I have decided to retire the bread maker. It has served me well over the last few years but I’ve also discovered that I can make bread just as well, if not better, without it. I don’t particularly like the shape of loaf it makes and my mix master can do all the kneading for me so sadly it has to go. That and I need the cupboard space. I am returning him to my sister and instead am going to focus on improving my skills.
I’ve had my eye on making pita bread for months now. I’ve always marveled at how it can have a pocket inside. When I was younger I thought they must somehow seal two slices together. How else could they make such a perfect pocket?
This week I got the answer when I finally make pita bread for myself. I spiced it up with some multi-grain bread mix as well as plain flour and the result was perfect. They were just as good, if not better than the store-bought version and were really simple to make. It took about 20 minutes of hands-on work for my first batch but I think with practice you could whip them up in 10 or 15 if you use the mixer to do the kneading (plus kneading, resting and baking time).
It’s pretty fun to watch them puff up in the oven or maybe I’m just a strange person who finds bread puffing exciting?
To start the pita you have to prepare the yeast. Pour the water into the bowl of an electric mixer. I have found, with trial and error, that the best temperature for the yeast is between 100F and 110F. I just learned this week that it’s meant to be at blood temperature (37C) so I got pretty close with my experimenting. Mix in the sugar until it has dissolved.
Sprinkle the yeast over the sugar water and stir it in then leave it for 5-10 minutes until it starts to froth.
Tip in 2 cups of the flour and use the dough hook to stir them into the liquid. Add the rest of the flour as needed until the dough is no longer sticky then knead it with the dough hook for 8 minutes or until it is nice and smooth and elastic. Mine needed the 3 1/2 cups of flour.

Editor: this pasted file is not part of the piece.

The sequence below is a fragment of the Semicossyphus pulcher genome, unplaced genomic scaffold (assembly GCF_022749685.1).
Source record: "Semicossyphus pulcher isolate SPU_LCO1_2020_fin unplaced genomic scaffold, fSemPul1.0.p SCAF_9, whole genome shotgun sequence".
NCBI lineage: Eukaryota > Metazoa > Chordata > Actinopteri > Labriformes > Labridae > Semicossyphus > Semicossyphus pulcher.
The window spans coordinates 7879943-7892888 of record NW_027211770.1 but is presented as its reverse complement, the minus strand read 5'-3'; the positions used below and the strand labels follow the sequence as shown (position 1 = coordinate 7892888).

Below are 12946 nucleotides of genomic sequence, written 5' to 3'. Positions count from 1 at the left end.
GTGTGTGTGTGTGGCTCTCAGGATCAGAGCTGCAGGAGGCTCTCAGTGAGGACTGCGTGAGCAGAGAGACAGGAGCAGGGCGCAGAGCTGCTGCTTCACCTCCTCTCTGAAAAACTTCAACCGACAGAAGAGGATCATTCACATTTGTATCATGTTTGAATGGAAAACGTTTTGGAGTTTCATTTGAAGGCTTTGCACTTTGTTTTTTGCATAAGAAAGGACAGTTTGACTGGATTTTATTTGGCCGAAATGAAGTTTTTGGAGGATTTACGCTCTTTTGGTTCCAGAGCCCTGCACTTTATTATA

Turn the dough out onto a lightly-floured surface and then cut it into eight equal chunks of dough. If you want them to be small, make more and if you want big pita breads, cut it into fewer chunks.
Roll each one into a ball and then roll them out with a rolling pin. Make sure that they’re nice and even all over or they won’t puff up nicely and give the pitas their pockets. I made mine about 1cm thick.
Lay them all out in a single layer and leave them to rest for 40 minutes or until they start to rise a little.
When they have risen, very carefully flip them over onto a lined and lightly-floured tray and bake them for 10-15 minutes at 200C. I’m not sure why you have to flip them. Next time I won’t and I will report back on the results.
This was the best I could do to get a photo of them puffing up in the oven – yes I am shining a torch into the oven because my light doesn’t work. One photo I took showed how hideously dirty my oven door is. I have added ‘clean the oven’ to my to do list. See, isn’t pita puffing exciting? No? Still just me?
Here they are nice and puffed up after the oven.
It didn’t say to do this in the recipe but I didn’t want them to get a hard crust on the outside so I piled them all up and wrapped them in a damp tea towel to cool like I do with tortillas. It seemed to work well.
They were rather rustic looking but I loved the result. This is definitely a recipe I’ll be making again. No more store-bought pita bread for us.
You can fill them up with whatever your heart desires or there is another option that I rather enjoyed (ps they are tomatoes from my garden!).
You can make them into individual pizzas. Just spread some tomato paste on top and cover them with whatever you have on hand. I used grated cheese, some feta and oregano and basil from the garden. They only need about 10 minutes at 180C fan-force or just long enough for the cheese to melt.
You can freeze the pitas in a container or freezer bag but make sure you put some paper between each one so they don’t stick.
So what about you? Do you have a bread maker? Does it get much use?
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